Millions miss out and UK business take a hit as Hajj pilgrims cut to 60,000
Sixty thousand pilgrims have begun the annual Hajj in Saudi Arabia, a much lower number than normal because of Covid-19 restrictions. Only those living in Saudi Arabia can take part, leaving a devastating impact on British Muslims who run businesses based on the Hajj, such as travel and accommodation. Ali Haider, of Al-Haram travel, said they have had to refund people who booked before the restrictions were announced in April. He told the RMC: “Lots of companies have shut their shutters, many companies have not been able to survive this pandemic because there is no business.” Full story by Basit Mahmood here:
Covid restrictions are lifted by CofE but it warns people to be cautious
Covid restrictions relax from today in England while daily cases have risen to more than 50,000 and the latest number of recorded daily deaths was 25. Supermarkets, business and transport companies are expressing caution, urging people to carry on wearing masks. The Church of England has said congregational singing and the common cup at the eucharist will be allowed and it will be up to clergy and church councils to decide whether to retain precautions such as face coverings, social distancing, and communion with one cup. The Bishop of London, Sarah Mullally, urged caution: “Taking personal responsibility means responsibility for our neighbour, not just for ourselves,” she said
Turkey condemns EU headscarves ban as Islamophobic and discriminatory
The Turkish government has criticised an EU ruling that bans women wearing headscarves under certain conditions if they need to project an image of neutrality to customers. Turkey said the move was a violation of religious freedoms and would exacerbate prejudices against Muslim women in Europe. Reuters reports a Turkish Foreign Ministry statement that the ruling was a sign of rising Islamophobia at a time when Muslim women in Europe are being subjected to increasing discrimination for their religious beliefs.
Bishop of Winchester resigns
The Bishop of Winchester, Tim Dakin, has resigned and is taking early retirement after being suspended in a breakdown of relationships in the diocese. He faced a vote of no confidence by the diocesan synod and a complaint to Lambeth Palace over his management style. Bishop Dakin was formerly general secretary of the Church Mission Society. In a video message, he apologised to those he had let down and for financial decisions taken in the last year. Rosie Dawson gave her analysis of the story on BBC Radio 4’s Sunday. programme.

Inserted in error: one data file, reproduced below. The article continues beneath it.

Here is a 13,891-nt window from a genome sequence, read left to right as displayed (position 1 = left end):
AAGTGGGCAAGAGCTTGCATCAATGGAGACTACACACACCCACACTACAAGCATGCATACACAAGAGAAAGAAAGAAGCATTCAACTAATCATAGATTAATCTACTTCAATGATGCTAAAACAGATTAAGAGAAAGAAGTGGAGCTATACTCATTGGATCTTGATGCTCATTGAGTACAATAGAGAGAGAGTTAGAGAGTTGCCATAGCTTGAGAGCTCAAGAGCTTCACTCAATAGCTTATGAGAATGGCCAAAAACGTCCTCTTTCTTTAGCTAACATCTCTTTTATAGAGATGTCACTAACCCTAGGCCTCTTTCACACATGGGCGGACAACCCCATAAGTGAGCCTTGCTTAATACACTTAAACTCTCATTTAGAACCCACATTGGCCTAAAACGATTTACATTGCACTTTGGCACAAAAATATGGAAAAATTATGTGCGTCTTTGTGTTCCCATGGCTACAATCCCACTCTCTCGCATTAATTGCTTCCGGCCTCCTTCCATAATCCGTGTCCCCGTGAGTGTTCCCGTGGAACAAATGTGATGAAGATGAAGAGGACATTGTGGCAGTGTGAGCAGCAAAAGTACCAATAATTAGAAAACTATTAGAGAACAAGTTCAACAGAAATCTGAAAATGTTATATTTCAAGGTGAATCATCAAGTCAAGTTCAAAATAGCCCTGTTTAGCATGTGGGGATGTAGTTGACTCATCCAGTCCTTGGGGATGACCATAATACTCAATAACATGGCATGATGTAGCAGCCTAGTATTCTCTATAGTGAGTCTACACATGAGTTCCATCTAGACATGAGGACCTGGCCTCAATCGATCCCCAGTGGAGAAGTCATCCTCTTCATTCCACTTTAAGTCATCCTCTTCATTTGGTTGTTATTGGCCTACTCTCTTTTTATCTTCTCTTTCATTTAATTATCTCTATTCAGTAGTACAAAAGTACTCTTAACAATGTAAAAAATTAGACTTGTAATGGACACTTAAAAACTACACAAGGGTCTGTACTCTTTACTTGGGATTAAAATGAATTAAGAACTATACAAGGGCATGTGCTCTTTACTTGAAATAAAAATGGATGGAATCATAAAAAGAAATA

The Christian roots of England’s new football talent
The Observer carries a feature on the Christian faith of three black England football players, Marcus Rashford, Bukayo Saka and Raheem Sterling, who were brought up in devout churchgoing households and who make no secret of their faith. The feature says signs of the cross on the pitch and hands raised in prayer before games and after goals are now commonplace. It quotes Matt Baker, the national director of Sports Chaplaincy UK, saying there has been an influx of players of faith over the past 30 years. Julian Coman’s report here
Church service recognises gender change
A transgender woman who lived the first 40 years as a man has marked the transition with a name and gender ceremony at a church in Norway. Elin Stillingen told the Norweigan broadcaster TV2: “I’m a member of the Norwegian church, and I´m also about to come ‘out of the closet’ as a Christian, so this ceremony is important to me.”
Keswick Convention continues its festival despite Covid restrictions
Many Christian festivals have been cancelled this summer because of the Covid-19 risk. But the Keswick Convention in the Lake District is going ahead, with stringent rules including tests and social distancing. The convention, which started in 1875, says its site is Covid-secure for three weeks of meetings, including Bible study, prayer meetings and evangelical speakers.